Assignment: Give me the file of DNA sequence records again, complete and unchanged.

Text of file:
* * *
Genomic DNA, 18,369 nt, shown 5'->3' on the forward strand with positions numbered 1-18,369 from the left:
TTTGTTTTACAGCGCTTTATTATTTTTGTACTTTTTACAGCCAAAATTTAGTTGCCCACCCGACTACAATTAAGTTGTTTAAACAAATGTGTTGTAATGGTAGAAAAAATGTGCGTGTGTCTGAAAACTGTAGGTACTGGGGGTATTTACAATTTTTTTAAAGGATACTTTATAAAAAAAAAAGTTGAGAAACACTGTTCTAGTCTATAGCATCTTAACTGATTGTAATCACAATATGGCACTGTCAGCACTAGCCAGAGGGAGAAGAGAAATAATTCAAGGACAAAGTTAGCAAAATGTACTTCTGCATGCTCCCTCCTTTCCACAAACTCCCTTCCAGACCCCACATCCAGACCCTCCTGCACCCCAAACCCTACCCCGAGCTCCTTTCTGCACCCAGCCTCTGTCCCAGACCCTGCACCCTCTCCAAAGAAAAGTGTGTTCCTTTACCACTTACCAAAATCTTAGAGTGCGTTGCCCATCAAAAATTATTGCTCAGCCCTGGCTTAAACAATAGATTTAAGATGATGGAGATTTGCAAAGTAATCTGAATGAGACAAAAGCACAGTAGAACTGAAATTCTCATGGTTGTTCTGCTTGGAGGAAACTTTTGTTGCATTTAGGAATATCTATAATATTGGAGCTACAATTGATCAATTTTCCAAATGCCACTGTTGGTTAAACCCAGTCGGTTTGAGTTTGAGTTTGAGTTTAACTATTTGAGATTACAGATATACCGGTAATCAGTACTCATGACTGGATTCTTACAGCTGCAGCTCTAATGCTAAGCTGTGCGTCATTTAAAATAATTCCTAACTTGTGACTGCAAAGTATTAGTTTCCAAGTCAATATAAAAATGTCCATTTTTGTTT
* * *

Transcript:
Genomic DNA, 18,369 nt, shown 5'->3' on the forward strand with positions numbered 1-18,369 from the left:
TTTGTTTTACAGCGCTTTATTATTTTTGTACTTTTTACAGCCAAAATTTAGTTGCCCACCCGACTACAATTAAGTTGTTTAAACAAATGTGTTGTAATGGTAGAAAAAATGTGCGTGTGTCTGAAAACTGTAGGTACTGGGGGTATTTACAATTTTTTTAAAGGATACTTTATAAAAAAAAAAGTTGAGAAACACTGTTCTAGTCTATAGCATCTTAACTGATTGTAATCACAATATGGCACTGTCAGCACTAGCCAGAGGGAGAAGAGAAATAATTCAAGGACAAAGTTAGCAAAATGTACTTCTGCATGCTCCCTCCTTTCCACAAACTCCCTTCCAGACCCCACATCCAGACCCTCCTGCACCCCAAACCCTACCCCGAGCTCCTTTCTGCACCCAGCCTCTGTCCCAGACCCTGCACCCTCTCCAAAGAAAAGTGTGTTCCTTTACCACTTACCAAAATCTTAGAGTGCGTTGCCCATCAAAAATTATTGCTCAGCCCTGGCTTAAACAATAGATTTAAGATGATGGAGATTTGCAAAGTAATCTGAATGAGACAAAAGCACAGTAGAACTGAAATTCTCATGGTTGTTCTGCTTGGAGGAAACTTTTGTTGCATTTAGGAATATCTATAATATTGGAGCTACAATTGATCAATTTTCCAAATGCCACTGTTGGTTAAACCCAGTCGGTTTGAGTTTGAGTTTGAGTTTAACTATTTGAGATTACAGATATACCGGTAATCAGTACTCATGACTGGATTCTTACAGCTGCAGCTCTAATGCTAAGCTGTGCGTCATTTAAAATAATTCCTAACTTGTGACTGCAAAGTATTAGTTTCCAAGTCAATATAAAAATGTCCATTTTTGTTT